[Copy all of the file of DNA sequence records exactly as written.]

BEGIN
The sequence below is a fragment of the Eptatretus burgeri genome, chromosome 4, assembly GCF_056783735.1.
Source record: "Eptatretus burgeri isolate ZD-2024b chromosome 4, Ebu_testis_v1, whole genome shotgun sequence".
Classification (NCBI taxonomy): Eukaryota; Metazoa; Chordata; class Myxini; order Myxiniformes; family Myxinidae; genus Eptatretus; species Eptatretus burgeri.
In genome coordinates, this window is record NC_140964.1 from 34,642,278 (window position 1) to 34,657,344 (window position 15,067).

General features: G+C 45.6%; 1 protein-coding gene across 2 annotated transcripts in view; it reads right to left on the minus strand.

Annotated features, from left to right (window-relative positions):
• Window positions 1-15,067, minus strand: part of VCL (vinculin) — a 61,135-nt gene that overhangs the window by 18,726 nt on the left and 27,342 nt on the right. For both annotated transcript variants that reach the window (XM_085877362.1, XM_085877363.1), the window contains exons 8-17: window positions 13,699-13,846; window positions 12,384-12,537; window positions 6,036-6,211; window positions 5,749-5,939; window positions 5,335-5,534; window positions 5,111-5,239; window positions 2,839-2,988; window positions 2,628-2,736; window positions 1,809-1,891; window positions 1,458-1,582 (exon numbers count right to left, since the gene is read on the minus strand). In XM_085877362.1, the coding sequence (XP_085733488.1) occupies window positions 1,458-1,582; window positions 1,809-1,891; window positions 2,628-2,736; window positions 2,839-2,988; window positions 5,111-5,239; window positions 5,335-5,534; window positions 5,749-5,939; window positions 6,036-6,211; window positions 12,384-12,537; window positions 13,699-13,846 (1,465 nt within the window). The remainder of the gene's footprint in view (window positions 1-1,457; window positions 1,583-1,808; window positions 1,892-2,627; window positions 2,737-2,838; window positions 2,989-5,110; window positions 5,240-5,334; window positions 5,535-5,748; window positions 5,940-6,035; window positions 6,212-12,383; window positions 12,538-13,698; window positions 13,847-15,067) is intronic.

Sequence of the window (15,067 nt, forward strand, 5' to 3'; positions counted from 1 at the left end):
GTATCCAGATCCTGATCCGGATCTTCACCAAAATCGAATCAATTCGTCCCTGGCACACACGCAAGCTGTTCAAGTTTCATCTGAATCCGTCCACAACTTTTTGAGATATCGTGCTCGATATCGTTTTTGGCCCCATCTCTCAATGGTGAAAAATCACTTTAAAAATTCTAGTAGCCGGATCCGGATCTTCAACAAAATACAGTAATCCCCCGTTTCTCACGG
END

The sequence below is a fragment of the Eptatretus burgeri genome, chromosome 4, assembly GCF_056783735.1.
Source record: "Eptatretus burgeri isolate ZD-2024b chromosome 4, Ebu_testis_v1, whole genome shotgun sequence".
Classification (NCBI taxonomy): Eukaryota; Metazoa; Chordata; class Myxini; order Myxiniformes; family Myxinidae; genus Eptatretus; species Eptatretus burgeri.
In genome coordinates, this window is record NC_140964.1 from 34,642,278 (window position 1) to 34,657,344 (window position 15,067).

General features: G+C 45.6%; 1 protein-coding gene across 2 annotated transcripts in view; it reads right to left on the minus strand.

Annotated features, from left to right (window-relative positions):
• Window positions 1-15,067, minus strand: part of VCL (vinculin) — a 61,135-nt gene that overhangs the window by 18,726 nt on the left and 27,342 nt on the right. For both annotated transcript variants that reach the window (XM_085877362.1, XM_085877363.1), the window contains exons 8-17: window positions 13,699-13,846; window positions 12,384-12,537; window positions 6,036-6,211; window positions 5,749-5,939; window positions 5,335-5,534; window positions 5,111-5,239; window positions 2,839-2,988; window positions 2,628-2,736; window positions 1,809-1,891; window positions 1,458-1,582 (exon numbers count right to left, since the gene is read on the minus strand). In XM_085877362.1, the coding sequence (XP_085733488.1) occupies window positions 1,458-1,582; window positions 1,809-1,891; window positions 2,628-2,736; window positions 2,839-2,988; window positions 5,111-5,239; window positions 5,335-5,534; window positions 5,749-5,939; window positions 6,036-6,211; window positions 12,384-12,537; window positions 13,699-13,846 (1,465 nt within the window). The remainder of the gene's footprint in view (window positions 1-1,457; window positions 1,583-1,808; window positions 1,892-2,627; window positions 2,737-2,838; window positions 2,989-5,110; window positions 5,240-5,334; window positions 5,535-5,748; window positions 5,940-6,035; window positions 6,212-12,383; window positions 12,538-13,698; window positions 13,847-15,067) is intronic.

Sequence of the window (15,067 nt, forward strand, 5' to 3'; positions counted from 1 at the left end):
GTATCCAGATCCTGATCCGGATCTTCACCAAAATCGAATCAATTCGTCCCTGGCACACACGCAAGCTGTTCAAGTTTCATCTGAATCCGTCCACAACTTTTTGAGATATCGTGCTCGATATCGTTTTTGGCCCCATCTCTCAATGGTGAAAAATCACTTTAAAAATTCTAGTAGCCGGATCCGGATCTTCAACAAAATACAGTAATCCCCCGTTTCTCACGG